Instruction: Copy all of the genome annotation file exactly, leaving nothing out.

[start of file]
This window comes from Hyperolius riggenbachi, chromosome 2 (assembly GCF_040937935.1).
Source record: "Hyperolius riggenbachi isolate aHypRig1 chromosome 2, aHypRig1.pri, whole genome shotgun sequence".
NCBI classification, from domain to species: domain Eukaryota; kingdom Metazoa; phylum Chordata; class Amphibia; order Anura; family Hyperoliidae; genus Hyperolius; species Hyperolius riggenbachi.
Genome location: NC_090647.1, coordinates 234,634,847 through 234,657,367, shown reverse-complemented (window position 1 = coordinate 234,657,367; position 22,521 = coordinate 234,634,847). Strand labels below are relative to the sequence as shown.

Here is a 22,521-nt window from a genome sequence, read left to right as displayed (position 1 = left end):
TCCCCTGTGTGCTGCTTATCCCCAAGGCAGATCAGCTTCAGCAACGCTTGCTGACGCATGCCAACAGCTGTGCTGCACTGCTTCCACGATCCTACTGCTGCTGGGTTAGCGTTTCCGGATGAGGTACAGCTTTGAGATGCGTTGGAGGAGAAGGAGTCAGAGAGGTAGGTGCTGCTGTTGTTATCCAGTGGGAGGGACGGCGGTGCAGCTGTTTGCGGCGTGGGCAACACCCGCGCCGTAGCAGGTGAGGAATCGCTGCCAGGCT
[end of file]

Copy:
This window comes from Hyperolius riggenbachi, chromosome 2 (assembly GCF_040937935.1).
Source record: "Hyperolius riggenbachi isolate aHypRig1 chromosome 2, aHypRig1.pri, whole genome shotgun sequence".
NCBI classification, from domain to species: domain Eukaryota; kingdom Metazoa; phylum Chordata; class Amphibia; order Anura; family Hyperoliidae; genus Hyperolius; species Hyperolius riggenbachi.
Genome location: NC_090647.1, coordinates 234,634,847 through 234,657,367, shown reverse-complemented (window position 1 = coordinate 234,657,367; position 22,521 = coordinate 234,634,847). Strand labels below are relative to the sequence as shown.

Here is a 22,521-nt window from a genome sequence, read left to right as displayed (position 1 = left end):
TCCCCTGTGTGCTGCTTATCCCCAAGGCAGATCAGCTTCAGCAACGCTTGCTGACGCATGCCAACAGCTGTGCTGCACTGCTTCCACGATCCTACTGCTGCTGGGTTAGCGTTTCCGGATGAGGTACAGCTTTGAGATGCGTTGGAGGAGAAGGAGTCAGAGAGGTAGGTGCTGCTGTTGTTATCCAGTGGGAGGGACGGCGGTGCAGCTGTTTGCGGCGTGGGCAACACCCGCGCCGTAGCAGGTGAGGAATCGCTGCCAGGCT